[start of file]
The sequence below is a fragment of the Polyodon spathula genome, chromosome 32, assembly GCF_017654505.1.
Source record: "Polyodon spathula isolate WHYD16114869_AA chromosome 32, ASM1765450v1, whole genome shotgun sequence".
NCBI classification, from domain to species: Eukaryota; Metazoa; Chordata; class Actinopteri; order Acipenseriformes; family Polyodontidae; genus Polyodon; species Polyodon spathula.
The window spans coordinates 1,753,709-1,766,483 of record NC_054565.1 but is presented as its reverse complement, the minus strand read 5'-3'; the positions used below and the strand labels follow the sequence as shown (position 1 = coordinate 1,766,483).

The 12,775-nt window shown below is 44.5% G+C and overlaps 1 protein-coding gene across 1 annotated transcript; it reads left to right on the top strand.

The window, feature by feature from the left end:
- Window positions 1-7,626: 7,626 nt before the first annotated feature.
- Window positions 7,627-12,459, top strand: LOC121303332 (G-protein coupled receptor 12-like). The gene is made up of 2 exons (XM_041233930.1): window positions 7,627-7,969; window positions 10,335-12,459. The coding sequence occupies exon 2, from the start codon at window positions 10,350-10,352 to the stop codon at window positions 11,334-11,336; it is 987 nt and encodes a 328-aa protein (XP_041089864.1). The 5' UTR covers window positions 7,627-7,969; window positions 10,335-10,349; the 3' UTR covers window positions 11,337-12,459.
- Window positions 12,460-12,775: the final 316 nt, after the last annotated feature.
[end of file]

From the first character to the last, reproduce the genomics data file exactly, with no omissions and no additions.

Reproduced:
The sequence below is a fragment of the Polyodon spathula genome, chromosome 32, assembly GCF_017654505.1.
Source record: "Polyodon spathula isolate WHYD16114869_AA chromosome 32, ASM1765450v1, whole genome shotgun sequence".
NCBI classification, from domain to species: Eukaryota; Metazoa; Chordata; class Actinopteri; order Acipenseriformes; family Polyodontidae; genus Polyodon; species Polyodon spathula.
The window spans coordinates 1,753,709-1,766,483 of record NC_054565.1 but is presented as its reverse complement, the minus strand read 5'-3'; the positions used below and the strand labels follow the sequence as shown (position 1 = coordinate 1,766,483).

The 12,775-nt window shown below is 44.5% G+C and overlaps 1 protein-coding gene across 1 annotated transcript; it reads left to right on the top strand.

The window, feature by feature from the left end:
- Window positions 1-7,626: 7,626 nt before the first annotated feature.
- Window positions 7,627-12,459, top strand: LOC121303332 (G-protein coupled receptor 12-like). The gene is made up of 2 exons (XM_041233930.1): window positions 7,627-7,969; window positions 10,335-12,459. The coding sequence occupies exon 2, from the start codon at window positions 10,350-10,352 to the stop codon at window positions 11,334-11,336; it is 987 nt and encodes a 328-aa protein (XP_041089864.1). The 5' UTR covers window positions 7,627-7,969; window positions 10,335-10,349; the 3' UTR covers window positions 11,337-12,459.
- Window positions 12,460-12,775: the final 316 nt, after the last annotated feature.